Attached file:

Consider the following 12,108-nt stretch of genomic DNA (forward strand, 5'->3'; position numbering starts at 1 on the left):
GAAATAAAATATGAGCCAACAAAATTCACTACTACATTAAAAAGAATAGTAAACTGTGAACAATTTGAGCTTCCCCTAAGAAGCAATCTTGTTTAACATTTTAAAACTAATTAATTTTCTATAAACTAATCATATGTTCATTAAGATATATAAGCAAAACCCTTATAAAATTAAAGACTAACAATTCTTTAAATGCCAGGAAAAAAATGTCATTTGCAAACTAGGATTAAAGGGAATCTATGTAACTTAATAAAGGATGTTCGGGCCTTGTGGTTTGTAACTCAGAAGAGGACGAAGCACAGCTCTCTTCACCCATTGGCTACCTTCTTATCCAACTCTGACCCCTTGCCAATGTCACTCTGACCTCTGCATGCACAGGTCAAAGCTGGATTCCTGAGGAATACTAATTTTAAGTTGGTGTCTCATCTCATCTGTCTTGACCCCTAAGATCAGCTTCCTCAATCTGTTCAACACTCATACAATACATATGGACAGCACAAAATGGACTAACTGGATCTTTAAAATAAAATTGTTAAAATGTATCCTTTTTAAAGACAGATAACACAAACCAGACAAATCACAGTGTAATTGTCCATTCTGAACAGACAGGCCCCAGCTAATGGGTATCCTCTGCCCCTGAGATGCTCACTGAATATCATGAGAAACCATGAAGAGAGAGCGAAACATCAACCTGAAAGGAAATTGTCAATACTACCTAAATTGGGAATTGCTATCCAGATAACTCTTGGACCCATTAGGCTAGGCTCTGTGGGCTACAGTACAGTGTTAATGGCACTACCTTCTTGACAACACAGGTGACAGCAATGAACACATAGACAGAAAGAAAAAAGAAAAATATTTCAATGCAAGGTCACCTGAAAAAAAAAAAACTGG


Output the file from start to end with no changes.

Consider the following 12,108-nt stretch of genomic DNA (forward strand, 5'->3'; position numbering starts at 1 on the left):
GAAATAAAATATGAGCCAACAAAATTCACTACTACATTAAAAAGAATAGTAAACTGTGAACAATTTGAGCTTCCCCTAAGAAGCAATCTTGTTTAACATTTTAAAACTAATTAATTTTCTATAAACTAATCATATGTTCATTAAGATATATAAGCAAAACCCTTATAAAATTAAAGACTAACAATTCTTTAAATGCCAGGAAAAAAATGTCATTTGCAAACTAGGATTAAAGGGAATCTATGTAACTTAATAAAGGATGTTCGGGCCTTGTGGTTTGTAACTCAGAAGAGGACGAAGCACAGCTCTCTTCACCCATTGGCTACCTTCTTATCCAACTCTGACCCCTTGCCAATGTCACTCTGACCTCTGCATGCACAGGTCAAAGCTGGATTCCTGAGGAATACTAATTTTAAGTTGGTGTCTCATCTCATCTGTCTTGACCCCTAAGATCAGCTTCCTCAATCTGTTCAACACTCATACAATACATATGGACAGCACAAAATGGACTAACTGGATCTTTAAAATAAAATTGTTAAAATGTATCCTTTTTAAAGACAGATAACACAAACCAGACAAATCACAGTGTAATTGTCCATTCTGAACAGACAGGCCCCAGCTAATGGGTATCCTCTGCCCCTGAGATGCTCACTGAATATCATGAGAAACCATGAAGAGAGAGCGAAACATCAACCTGAAAGGAAATTGTCAATACTACCTAAATTGGGAATTGCTATCCAGATAACTCTTGGACCCATTAGGCTAGGCTCTGTGGGCTACAGTACAGTGTTAATGGCACTACCTTCTTGACAACACAGGTGACAGCAATGAACACATAGACAGAAAGAAAAAAGAAAAATATTTCAATGCAAGGTCACCTGAAAAAAAAAAAACTGG